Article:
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I must say this is a awsome topic! the Reppu is one of my faforite ww2 warfighters!and now comes mor and more data of the so called super Reppu.It was if builded a powe beast especially with the turbo charcher! It kicked a lot of US fighter pilots if it had the chance to go into production!
 

blackkite

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Thanks T-50 san.
Repuu development plan was
Mockup completed in the 20th of November 1944
The first plane without armament completed in February 1945
The second plane with armament completed in April 1945
The third plane with armament completed in May 1945
But Mockup and many drawings were lost by B-29's bombing to Mitsubishi Nagoya factory in march 1945.
When the end of the war, mockup was under construction in Matsumoto factory.
 

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blackkite said:
Hi! Reppu-kai drawings. Enjoy.
The chief engineer of Reppu-kai was famous Jiro Horikoshi.
Jiro Horikoshi thought that Reppu-kai was too heavy compared with it's engine power because of heavy armor and armaments.


http://www.warbirds.jp/kakuki/kaksasie/hon/A7M3-J2.html

IJN insist to use an inadequate engine at Reppu. Horikoshi's choice was the Mitsubishi Ha43. IJN imposed the Nakajima Homare. With the Homare, Reppu was underpowered! It's the same mistake made with Zero. Mitsubishi's choose its Kinsei engine. Navy oficials imposed the Sakai. It's interesting to see that the best Zero performer, the A6M8, used the Kinsei instead of the Sakai. It was armoured, had self sealing tanks, was well armed and, in theory, could combat Hellcats in equal terms. IJN retarded Reppu operation in two years. If Navy's officers were not so stuborn, Japan could use the Reppu in 1944! B-29s would had a very dangerous foe ahead.


Cheers


Pepe
 

Pepe Rezende

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Artie Bob said:
Having grown up in the USA during WWII, I dreamed of flying P-51s and a little later, the P(F)-82s. After flying for Almost 60 years (with only a very brief period of military flying-I wasn't very good), reading a bit and looking at some statistics, if one had the choice (which of course you wouldn't, but just say you did) a P-47 would probably been a better selection if they wanted to survive the war. IIRC, a greater percentage of P-47 aces survived compared to P-51s and P-38s. The late model 47s were quite fast and had improved range capabilities, but it was the ability to absorb punishment and get back that I admire. The R-2800 was the USA's true jewel of an engine, powerful and reliable and with the turbo, good at altitude. The Thunderbolt did cost almost twice as much as the Mustang and with the greater logistic demands, it made sense for the USAAF to standardize on the latter. So, it may not have been so pretty, but the P-47 had a lot of positive characteristics.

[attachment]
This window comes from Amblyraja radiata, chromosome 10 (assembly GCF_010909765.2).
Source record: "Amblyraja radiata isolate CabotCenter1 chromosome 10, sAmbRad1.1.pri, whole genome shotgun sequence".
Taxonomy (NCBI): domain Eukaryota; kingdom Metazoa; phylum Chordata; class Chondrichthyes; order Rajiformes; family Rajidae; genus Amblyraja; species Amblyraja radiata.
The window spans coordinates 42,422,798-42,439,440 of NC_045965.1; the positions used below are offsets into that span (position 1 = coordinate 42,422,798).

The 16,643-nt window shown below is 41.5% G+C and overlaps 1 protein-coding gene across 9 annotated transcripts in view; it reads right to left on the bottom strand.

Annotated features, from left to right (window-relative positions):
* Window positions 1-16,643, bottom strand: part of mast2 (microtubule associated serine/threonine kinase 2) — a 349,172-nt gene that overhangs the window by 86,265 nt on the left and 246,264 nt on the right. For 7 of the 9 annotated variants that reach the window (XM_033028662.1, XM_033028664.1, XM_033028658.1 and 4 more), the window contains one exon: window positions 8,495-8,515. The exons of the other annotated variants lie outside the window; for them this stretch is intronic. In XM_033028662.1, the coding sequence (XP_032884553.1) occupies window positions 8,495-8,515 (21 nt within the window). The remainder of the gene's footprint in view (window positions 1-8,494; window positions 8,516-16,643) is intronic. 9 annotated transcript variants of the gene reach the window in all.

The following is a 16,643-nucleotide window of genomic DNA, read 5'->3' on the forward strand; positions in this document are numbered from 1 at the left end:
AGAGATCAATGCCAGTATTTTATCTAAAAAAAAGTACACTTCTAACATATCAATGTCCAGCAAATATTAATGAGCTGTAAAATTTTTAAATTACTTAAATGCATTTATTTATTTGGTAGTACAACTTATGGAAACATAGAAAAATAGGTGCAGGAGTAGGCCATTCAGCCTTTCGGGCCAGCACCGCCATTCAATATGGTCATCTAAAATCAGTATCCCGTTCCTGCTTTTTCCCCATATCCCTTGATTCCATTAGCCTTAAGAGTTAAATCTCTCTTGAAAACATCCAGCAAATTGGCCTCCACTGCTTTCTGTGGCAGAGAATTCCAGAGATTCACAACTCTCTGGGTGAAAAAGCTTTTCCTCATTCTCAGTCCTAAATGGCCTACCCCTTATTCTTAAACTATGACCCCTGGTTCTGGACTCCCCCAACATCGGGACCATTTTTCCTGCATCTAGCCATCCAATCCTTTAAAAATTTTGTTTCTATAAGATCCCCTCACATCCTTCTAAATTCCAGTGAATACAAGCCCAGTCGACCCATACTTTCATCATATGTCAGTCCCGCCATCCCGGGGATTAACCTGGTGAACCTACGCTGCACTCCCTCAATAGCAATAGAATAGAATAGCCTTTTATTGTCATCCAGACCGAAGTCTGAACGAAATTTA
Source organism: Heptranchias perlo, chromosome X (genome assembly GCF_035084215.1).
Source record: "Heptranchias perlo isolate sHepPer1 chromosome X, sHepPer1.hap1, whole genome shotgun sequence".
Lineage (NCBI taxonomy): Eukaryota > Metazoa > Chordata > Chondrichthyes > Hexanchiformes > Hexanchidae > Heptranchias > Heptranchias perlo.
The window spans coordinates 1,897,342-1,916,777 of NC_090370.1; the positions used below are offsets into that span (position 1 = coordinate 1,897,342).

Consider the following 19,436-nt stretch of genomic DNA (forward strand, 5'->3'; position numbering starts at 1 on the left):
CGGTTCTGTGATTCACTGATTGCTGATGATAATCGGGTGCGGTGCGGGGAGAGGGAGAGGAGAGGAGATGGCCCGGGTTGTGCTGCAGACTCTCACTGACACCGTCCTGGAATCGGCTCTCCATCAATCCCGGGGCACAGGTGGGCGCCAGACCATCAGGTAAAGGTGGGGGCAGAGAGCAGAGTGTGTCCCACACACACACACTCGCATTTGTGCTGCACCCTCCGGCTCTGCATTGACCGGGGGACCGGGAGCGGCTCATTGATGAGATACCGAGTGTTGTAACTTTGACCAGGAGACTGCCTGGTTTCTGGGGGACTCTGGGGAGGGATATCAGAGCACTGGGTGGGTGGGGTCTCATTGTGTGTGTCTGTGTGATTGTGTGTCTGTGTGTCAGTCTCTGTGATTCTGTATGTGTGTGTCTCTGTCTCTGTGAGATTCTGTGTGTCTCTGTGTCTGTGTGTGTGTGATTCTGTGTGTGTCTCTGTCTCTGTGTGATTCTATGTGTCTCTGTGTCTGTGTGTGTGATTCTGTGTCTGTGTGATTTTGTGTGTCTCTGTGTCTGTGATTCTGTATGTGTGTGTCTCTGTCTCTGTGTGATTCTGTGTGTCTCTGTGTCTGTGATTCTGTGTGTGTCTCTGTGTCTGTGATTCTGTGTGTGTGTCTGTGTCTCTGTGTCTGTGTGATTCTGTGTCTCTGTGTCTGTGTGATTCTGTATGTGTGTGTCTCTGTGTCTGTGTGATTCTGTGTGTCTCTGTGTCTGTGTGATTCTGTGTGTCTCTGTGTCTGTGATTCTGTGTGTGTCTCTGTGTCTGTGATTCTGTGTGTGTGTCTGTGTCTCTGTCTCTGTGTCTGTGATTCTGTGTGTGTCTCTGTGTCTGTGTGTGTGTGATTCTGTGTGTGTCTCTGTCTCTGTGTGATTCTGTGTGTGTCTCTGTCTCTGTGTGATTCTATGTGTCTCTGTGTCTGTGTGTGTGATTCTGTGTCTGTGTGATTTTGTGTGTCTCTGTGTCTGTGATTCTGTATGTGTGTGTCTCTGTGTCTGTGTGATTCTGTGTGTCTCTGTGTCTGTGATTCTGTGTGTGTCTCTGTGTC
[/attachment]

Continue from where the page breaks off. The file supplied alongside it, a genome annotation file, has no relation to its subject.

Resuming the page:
Best Regards,

Artie Bob

The Brazilian Air Force used P-47Ds at Italy. One of them returned without the outer port wing after a chock with a factory chimney! The pilots love it!
 

blackkite

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Pepe Rezende said:
blackkite said:
Hi! Reppu-kai drawings. Enjoy.
The chief engineer of Reppu-kai was famous Jiro Horikoshi.
Jiro Horikoshi thought that Reppu-kai was too heavy compared with it's engine power because of heavy armor and armaments.


http://www.warbirds.jp/kakuki/kaksasie/hon/A7M3-J2.html

IJN insist to use an inadequate engine at Reppu. Horikoshi's choice was the Mitsubishi Ha43. IJN imposed the Nakajima Homare. With the Homare, Reppu was underpowered! It's the same mistake made with Zero. Mitsubishi's choose its Kinsei engine. Navy oficials imposed the Sakai. It's interesting to see that the best Zero performer, the A6M8, used the Kinsei instead of the Sakai. It was armoured, had self sealing tanks, was well armed and, in theory, could combat Hellcats in equal terms. IJN retarded Reppu operation in two years. If Navy's officers were not so stuborn, Japan could use the Reppu in 1944! B-29s would had a very dangerous foe ahead.


Cheers


Pepe
Thanks Pepe. Your opinion might have been same as Jiro Horikoshi's one.
 

windswords

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Blackkite,

Thank you for all the info and drawings on the A7M. According to Wikipedia:

A7M1 : Initial model powered by 1,491 kW (1,999 hp) Nakajima Homare 22 engine. Three built.
A7M2 : Revised version with 1,641 kW (2,201 hp) Mitsubishi Ha-43 engine. Five prototypes.